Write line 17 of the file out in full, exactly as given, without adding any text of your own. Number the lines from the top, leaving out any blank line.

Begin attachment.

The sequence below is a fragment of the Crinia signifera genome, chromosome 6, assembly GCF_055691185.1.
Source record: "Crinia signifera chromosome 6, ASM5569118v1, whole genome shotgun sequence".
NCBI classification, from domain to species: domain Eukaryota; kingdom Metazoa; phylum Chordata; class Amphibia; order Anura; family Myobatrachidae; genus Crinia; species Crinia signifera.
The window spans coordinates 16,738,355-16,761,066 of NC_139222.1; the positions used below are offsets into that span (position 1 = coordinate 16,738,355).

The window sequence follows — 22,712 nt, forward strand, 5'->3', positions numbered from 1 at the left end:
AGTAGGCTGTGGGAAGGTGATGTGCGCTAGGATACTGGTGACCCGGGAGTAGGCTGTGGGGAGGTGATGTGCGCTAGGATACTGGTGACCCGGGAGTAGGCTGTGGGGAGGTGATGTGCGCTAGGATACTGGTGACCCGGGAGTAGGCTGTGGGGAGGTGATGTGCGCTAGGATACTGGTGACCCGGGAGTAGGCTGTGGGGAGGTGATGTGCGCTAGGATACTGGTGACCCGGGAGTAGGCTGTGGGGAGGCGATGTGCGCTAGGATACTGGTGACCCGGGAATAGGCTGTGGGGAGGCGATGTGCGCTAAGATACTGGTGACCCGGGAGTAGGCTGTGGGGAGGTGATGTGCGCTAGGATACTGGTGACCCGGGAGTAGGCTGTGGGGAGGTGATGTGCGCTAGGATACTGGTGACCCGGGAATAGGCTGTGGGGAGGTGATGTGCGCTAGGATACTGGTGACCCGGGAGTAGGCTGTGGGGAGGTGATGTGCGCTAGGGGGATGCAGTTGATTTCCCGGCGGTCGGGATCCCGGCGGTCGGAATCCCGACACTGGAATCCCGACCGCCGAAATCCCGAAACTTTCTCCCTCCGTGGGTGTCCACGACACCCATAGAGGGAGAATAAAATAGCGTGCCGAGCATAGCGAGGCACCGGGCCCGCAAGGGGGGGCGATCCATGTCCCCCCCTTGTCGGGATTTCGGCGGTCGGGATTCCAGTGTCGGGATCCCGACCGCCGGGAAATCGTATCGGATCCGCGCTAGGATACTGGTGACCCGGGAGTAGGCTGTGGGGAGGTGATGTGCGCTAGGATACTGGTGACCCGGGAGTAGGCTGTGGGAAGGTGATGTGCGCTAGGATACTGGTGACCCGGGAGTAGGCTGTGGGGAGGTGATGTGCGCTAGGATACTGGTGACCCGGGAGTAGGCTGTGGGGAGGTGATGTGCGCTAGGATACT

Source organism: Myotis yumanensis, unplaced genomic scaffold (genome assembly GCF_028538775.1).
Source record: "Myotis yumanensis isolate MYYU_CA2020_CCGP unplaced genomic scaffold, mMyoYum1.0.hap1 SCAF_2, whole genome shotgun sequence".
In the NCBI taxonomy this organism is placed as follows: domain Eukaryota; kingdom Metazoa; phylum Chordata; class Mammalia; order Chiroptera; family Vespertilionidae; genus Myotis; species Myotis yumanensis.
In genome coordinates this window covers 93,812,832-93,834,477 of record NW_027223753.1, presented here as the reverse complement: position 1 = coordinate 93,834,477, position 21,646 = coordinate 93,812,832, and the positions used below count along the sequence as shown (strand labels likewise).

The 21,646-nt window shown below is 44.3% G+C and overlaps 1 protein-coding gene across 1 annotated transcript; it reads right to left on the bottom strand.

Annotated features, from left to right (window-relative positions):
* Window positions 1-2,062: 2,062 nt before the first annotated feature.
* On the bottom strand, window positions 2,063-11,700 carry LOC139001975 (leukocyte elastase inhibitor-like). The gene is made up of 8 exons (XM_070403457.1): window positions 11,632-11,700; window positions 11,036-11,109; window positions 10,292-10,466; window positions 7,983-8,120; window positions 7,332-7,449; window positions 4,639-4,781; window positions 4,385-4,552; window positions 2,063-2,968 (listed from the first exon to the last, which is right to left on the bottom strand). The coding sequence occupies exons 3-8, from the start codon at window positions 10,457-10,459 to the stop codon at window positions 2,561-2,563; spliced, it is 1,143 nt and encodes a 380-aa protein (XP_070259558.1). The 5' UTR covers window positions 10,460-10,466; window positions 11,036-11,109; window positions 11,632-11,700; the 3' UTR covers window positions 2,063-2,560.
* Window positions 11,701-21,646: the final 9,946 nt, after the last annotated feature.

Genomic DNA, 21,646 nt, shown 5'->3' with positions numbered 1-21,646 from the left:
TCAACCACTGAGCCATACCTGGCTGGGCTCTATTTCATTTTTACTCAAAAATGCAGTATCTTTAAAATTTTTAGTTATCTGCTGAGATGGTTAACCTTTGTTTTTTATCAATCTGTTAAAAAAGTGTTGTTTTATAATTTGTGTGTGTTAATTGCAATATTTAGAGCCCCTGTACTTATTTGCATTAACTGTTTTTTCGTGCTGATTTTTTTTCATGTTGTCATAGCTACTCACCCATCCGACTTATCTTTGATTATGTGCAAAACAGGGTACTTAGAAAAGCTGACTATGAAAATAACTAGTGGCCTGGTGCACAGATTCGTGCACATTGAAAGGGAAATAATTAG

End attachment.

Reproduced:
TCAACCACTGAGCCATACCTGGCTGGGCTCTATTTCATTTTTACTCAAAAATGCAGTATCTTTAAAATTTTTAGTTATCTGCTGAGATGGTTAACCTTTGTTTTTTATCAATCTGTTAAAAAAGTGTTGTTTTATAATTTGTGTGTGTTAATTGCAATATTTAGAGCCCCTGTACTTATTTGCATTAACTGTTTTTTCGTGCTGATTTTTTTTCATGTTGTCATAGCTACTCACCCATCCGACTTATCTTTGATTATGTGCAAAACAGGGTACTTAGAAAAGCTGACTATGAAAATAACTAGTGGCCTGGTGCACAGATTCGTGCACATTGAAAGGGAAATAATTAG